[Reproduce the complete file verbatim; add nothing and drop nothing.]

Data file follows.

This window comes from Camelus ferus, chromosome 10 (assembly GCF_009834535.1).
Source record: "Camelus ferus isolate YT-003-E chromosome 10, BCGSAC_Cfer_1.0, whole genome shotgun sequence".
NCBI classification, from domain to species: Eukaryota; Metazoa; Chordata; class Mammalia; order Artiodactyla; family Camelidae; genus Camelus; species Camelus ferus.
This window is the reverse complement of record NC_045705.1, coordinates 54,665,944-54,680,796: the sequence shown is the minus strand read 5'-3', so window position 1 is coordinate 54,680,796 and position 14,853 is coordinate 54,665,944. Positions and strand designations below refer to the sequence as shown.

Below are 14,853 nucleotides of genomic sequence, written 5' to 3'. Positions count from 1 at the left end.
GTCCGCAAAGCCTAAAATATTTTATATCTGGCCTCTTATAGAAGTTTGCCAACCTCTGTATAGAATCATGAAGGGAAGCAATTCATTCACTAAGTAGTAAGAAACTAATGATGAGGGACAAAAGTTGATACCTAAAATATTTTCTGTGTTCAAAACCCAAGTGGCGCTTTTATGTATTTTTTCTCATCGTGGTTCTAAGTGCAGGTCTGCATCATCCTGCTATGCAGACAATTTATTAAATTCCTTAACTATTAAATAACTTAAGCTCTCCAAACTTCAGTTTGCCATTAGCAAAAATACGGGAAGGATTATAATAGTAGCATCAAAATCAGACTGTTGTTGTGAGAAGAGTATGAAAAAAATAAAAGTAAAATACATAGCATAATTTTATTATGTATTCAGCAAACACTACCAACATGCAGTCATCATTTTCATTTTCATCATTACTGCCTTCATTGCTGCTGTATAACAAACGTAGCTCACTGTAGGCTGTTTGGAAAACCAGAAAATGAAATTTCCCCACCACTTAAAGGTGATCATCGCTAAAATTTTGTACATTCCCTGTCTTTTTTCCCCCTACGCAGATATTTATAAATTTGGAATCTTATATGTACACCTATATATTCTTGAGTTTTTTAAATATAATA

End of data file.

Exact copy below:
This window comes from Camelus ferus, chromosome 10 (assembly GCF_009834535.1).
Source record: "Camelus ferus isolate YT-003-E chromosome 10, BCGSAC_Cfer_1.0, whole genome shotgun sequence".
NCBI classification, from domain to species: Eukaryota; Metazoa; Chordata; class Mammalia; order Artiodactyla; family Camelidae; genus Camelus; species Camelus ferus.
This window is the reverse complement of record NC_045705.1, coordinates 54,665,944-54,680,796: the sequence shown is the minus strand read 5'-3', so window position 1 is coordinate 54,680,796 and position 14,853 is coordinate 54,665,944. Positions and strand designations below refer to the sequence as shown.

Below are 14,853 nucleotides of genomic sequence, written 5' to 3'. Positions count from 1 at the left end.
GTCCGCAAAGCCTAAAATATTTTATATCTGGCCTCTTATAGAAGTTTGCCAACCTCTGTATAGAATCATGAAGGGAAGCAATTCATTCACTAAGTAGTAAGAAACTAATGATGAGGGACAAAAGTTGATACCTAAAATATTTTCTGTGTTCAAAACCCAAGTGGCGCTTTTATGTATTTTTTCTCATCGTGGTTCTAAGTGCAGGTCTGCATCATCCTGCTATGCAGACAATTTATTAAATTCCTTAACTATTAAATAACTTAAGCTCTCCAAACTTCAGTTTGCCATTAGCAAAAATACGGGAAGGATTATAATAGTAGCATCAAAATCAGACTGTTGTTGTGAGAAGAGTATGAAAAAAATAAAAGTAAAATACATAGCATAATTTTATTATGTATTCAGCAAACACTACCAACATGCAGTCATCATTTTCATTTTCATCATTACTGCCTTCATTGCTGCTGTATAACAAACGTAGCTCACTGTAGGCTGTTTGGAAAACCAGAAAATGAAATTTCCCCACCACTTAAAGGTGATCATCGCTAAAATTTTGTACATTCCCTGTCTTTTTTCCCCCTACGCAGATATTTATAAATTTGGAATCTTATATGTACACCTATATATTCTTGAGTTTTTTAAATATAATA